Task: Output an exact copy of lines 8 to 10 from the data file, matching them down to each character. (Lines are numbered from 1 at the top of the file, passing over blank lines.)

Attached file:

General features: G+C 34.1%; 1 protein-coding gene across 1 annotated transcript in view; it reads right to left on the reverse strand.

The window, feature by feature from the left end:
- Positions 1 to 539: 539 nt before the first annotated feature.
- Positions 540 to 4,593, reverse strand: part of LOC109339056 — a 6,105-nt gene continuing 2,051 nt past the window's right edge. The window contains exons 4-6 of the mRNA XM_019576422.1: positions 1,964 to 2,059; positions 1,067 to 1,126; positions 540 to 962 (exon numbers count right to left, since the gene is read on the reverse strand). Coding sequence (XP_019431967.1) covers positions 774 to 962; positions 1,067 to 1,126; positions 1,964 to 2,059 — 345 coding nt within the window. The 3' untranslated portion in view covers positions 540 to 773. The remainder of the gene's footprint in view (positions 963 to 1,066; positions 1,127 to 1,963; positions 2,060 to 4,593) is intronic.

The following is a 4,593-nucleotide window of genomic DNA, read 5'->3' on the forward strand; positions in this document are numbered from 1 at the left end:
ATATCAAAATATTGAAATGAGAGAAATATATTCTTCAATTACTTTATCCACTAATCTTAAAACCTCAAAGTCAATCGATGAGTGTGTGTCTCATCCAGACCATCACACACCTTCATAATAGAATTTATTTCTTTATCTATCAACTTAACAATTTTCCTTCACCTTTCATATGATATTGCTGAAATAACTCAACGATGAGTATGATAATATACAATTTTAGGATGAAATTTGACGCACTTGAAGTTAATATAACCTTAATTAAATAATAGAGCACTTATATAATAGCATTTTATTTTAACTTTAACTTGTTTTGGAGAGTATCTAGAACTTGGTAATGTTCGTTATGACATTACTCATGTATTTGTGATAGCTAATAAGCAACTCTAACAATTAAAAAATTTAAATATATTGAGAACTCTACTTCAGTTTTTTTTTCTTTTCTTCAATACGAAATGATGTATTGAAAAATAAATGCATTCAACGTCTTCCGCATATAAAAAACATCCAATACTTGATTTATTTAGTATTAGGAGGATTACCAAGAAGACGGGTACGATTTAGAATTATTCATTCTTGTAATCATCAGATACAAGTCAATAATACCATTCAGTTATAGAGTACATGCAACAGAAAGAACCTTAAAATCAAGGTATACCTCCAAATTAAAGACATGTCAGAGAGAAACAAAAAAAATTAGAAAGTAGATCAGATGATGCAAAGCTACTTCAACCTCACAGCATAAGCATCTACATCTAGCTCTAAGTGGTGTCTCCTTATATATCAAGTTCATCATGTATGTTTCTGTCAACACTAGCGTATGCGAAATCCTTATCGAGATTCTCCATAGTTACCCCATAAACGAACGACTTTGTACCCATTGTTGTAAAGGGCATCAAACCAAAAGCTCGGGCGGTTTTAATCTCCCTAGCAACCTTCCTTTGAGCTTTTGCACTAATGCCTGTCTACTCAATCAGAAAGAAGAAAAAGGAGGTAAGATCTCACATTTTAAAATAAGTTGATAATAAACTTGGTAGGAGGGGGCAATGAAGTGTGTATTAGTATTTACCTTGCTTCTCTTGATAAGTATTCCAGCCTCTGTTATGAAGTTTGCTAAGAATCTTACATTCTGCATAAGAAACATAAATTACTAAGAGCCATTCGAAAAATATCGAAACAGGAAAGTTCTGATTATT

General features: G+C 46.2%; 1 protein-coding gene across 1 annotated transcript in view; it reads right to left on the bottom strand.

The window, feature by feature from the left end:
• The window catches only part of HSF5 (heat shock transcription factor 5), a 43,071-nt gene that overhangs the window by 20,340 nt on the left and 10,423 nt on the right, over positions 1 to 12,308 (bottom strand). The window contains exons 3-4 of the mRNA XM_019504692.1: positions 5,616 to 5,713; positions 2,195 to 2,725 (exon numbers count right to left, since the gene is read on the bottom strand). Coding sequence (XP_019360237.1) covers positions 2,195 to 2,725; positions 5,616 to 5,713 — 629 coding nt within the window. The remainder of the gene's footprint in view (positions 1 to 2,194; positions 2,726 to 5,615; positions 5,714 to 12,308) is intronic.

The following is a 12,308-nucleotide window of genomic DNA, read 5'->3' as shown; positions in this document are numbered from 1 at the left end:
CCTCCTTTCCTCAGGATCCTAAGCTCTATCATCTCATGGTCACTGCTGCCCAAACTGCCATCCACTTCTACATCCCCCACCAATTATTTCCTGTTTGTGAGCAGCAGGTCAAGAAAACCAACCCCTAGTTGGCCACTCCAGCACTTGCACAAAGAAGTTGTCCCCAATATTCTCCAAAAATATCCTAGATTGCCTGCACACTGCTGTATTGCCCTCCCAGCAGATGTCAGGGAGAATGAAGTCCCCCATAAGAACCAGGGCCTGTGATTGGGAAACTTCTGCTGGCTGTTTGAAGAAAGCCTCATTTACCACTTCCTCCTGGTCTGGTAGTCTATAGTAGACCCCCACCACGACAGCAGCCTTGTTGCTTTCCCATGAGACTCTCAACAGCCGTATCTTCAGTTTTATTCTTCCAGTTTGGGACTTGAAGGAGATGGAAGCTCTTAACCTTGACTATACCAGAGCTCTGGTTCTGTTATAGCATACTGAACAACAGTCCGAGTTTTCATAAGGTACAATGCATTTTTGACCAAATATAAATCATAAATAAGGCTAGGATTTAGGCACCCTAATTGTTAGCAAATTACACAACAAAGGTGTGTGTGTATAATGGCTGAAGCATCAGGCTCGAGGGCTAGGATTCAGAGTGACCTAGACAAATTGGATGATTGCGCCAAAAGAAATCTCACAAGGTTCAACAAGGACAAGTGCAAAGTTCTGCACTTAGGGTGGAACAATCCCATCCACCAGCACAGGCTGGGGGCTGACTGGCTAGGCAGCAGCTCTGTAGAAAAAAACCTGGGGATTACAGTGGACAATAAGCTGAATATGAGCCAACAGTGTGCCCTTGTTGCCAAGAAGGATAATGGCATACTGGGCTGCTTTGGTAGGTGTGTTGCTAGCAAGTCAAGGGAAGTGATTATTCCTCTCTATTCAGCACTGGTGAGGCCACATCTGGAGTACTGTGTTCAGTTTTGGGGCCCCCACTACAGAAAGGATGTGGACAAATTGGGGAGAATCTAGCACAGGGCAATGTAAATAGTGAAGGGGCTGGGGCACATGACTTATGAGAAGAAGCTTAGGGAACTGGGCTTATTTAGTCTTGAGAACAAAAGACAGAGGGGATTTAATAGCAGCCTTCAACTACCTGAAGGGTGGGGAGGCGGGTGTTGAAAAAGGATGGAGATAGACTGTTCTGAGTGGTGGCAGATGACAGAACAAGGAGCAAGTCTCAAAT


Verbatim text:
The window, feature by feature from the left end:
• The window catches only part of HSF5 (heat shock transcription factor 5), a 43,071-nt gene that overhangs the window by 20,340 nt on the left and 10,423 nt on the right, over positions 1 to 12,308 (bottom strand). The window contains exons 3-4 of the mRNA XM_019504692.1: positions 5,616 to 5,713; positions 2,195 to 2,725 (exon numbers count right to left, since the gene is read on the bottom strand). Coding sequence (XP_019360237.1) covers positions 2,195 to 2,725; positions 5,616 to 5,713 — 629 coding nt within the window. The remainder of the gene's footprint in view (positions 1 to 2,194; positions 2,726 to 5,615; positions 5,714 to 12,308) is intronic.

The following is a 12,308-nucleotide window of genomic DNA, read 5'->3' as shown; positions in this document are numbered from 1 at the left end: